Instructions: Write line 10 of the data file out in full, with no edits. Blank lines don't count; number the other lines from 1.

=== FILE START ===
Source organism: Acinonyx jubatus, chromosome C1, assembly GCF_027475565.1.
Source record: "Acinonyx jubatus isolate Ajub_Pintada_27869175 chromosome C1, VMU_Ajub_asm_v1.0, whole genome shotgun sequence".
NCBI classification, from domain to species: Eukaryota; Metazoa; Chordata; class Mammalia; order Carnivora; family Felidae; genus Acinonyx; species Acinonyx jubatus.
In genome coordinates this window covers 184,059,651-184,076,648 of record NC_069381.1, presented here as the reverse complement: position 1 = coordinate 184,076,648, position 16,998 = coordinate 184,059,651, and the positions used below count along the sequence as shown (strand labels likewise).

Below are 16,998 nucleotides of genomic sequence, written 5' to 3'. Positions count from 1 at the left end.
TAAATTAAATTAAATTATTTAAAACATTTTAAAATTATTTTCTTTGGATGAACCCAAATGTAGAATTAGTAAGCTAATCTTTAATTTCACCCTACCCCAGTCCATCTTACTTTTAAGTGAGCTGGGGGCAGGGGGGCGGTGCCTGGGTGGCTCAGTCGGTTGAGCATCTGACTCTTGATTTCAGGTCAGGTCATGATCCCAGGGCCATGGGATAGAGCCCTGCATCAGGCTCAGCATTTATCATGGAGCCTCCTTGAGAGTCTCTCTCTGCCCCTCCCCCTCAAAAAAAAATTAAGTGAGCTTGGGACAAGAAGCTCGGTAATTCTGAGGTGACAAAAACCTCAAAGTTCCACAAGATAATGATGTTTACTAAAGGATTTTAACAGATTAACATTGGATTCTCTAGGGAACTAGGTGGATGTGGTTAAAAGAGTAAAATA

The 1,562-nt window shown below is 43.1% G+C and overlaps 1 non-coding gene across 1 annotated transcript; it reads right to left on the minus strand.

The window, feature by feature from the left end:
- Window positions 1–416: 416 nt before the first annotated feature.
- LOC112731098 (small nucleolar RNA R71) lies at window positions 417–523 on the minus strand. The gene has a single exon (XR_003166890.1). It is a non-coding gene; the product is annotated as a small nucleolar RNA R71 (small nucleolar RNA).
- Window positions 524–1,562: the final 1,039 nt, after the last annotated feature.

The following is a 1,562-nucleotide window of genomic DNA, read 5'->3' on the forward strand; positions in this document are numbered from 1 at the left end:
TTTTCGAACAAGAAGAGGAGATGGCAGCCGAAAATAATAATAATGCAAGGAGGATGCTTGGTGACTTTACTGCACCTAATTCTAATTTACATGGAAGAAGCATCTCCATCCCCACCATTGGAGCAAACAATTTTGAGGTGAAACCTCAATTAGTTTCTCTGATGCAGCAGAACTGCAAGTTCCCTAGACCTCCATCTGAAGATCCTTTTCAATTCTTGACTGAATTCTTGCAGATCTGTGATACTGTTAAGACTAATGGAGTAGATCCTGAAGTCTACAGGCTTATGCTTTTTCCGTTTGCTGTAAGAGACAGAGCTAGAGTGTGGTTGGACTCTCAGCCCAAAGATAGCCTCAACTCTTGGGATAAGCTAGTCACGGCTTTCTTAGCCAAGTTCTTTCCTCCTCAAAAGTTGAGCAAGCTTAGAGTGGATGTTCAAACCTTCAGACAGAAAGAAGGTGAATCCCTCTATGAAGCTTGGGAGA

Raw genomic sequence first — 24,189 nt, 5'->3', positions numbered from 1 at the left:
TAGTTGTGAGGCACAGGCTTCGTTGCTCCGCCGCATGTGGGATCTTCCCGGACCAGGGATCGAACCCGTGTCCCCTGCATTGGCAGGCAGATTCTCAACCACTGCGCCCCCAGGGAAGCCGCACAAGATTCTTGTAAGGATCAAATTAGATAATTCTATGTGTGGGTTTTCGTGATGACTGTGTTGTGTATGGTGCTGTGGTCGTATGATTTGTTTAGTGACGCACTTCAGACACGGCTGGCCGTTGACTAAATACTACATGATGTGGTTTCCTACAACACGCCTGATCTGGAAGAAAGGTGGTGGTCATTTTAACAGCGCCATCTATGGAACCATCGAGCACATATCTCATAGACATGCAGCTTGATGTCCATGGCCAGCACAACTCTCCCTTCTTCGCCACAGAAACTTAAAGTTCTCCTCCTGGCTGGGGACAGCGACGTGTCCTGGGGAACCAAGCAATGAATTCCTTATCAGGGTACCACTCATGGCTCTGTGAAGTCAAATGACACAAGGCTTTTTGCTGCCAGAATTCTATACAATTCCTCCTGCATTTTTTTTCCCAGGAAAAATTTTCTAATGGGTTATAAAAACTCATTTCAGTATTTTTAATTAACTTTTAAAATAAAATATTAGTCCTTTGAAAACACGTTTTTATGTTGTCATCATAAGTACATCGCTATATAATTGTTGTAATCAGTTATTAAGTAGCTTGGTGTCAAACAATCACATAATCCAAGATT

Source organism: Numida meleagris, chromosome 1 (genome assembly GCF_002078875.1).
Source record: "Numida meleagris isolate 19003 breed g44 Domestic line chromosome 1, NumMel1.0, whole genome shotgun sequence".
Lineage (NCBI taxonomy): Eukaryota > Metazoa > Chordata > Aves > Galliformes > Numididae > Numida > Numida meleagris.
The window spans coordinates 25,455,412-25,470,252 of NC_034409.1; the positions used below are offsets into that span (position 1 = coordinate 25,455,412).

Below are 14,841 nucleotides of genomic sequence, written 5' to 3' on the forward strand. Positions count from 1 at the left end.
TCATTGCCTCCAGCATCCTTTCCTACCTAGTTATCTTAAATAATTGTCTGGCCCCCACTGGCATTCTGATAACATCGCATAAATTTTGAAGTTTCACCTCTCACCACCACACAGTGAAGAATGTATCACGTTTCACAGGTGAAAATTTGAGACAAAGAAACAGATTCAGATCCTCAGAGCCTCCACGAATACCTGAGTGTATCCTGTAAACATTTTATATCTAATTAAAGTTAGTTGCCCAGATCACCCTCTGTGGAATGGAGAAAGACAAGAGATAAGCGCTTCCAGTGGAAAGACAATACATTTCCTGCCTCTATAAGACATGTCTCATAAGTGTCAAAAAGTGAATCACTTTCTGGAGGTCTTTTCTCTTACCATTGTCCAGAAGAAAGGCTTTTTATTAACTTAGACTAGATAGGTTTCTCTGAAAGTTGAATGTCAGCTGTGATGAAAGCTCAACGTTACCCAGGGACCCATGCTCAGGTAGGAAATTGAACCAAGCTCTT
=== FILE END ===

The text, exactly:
- LOC112731098 (small nucleolar RNA R71) lies at window positions 417–523 on the minus strand. The gene has a single exon (XR_003166890.1). It is a non-coding gene; the product is annotated as a small nucleolar RNA R71 (small nucleolar RNA).